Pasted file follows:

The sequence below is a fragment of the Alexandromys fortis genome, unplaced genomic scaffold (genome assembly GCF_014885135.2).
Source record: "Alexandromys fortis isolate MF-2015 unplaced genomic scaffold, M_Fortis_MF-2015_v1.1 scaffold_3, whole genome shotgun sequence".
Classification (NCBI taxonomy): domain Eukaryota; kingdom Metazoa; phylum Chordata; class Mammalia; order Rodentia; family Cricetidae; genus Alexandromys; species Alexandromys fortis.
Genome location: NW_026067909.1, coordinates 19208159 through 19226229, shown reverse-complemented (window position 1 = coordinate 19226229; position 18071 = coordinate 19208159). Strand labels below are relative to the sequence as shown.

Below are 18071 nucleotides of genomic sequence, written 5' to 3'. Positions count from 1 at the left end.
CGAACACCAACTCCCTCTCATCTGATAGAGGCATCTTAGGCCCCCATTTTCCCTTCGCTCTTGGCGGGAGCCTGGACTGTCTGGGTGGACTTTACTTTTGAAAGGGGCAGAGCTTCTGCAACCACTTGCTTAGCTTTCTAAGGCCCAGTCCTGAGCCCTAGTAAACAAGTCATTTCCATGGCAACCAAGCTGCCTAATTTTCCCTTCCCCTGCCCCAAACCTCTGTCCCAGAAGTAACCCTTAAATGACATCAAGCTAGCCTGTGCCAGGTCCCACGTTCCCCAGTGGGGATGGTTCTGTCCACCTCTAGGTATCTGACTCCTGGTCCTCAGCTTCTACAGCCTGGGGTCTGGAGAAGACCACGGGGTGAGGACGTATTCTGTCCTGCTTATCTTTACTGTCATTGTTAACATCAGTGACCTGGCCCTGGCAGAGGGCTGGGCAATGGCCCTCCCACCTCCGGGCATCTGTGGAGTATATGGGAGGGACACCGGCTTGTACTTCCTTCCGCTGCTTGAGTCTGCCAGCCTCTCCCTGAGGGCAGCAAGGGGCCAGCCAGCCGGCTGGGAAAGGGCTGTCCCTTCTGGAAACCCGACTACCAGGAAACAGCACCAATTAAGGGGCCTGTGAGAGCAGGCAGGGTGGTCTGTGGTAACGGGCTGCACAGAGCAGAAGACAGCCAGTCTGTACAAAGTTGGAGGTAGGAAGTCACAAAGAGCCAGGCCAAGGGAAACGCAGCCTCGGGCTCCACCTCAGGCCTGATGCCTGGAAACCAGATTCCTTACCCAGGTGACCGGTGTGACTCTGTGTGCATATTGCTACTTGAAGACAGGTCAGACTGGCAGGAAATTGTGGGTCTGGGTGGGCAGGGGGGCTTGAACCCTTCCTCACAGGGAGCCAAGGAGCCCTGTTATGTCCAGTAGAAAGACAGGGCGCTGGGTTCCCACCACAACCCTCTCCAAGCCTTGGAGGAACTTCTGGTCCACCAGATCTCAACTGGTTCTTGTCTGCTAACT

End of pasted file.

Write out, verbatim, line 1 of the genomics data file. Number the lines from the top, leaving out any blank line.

The sequence below is a fragment of the Alexandromys fortis genome, unplaced genomic scaffold (genome assembly GCF_014885135.2).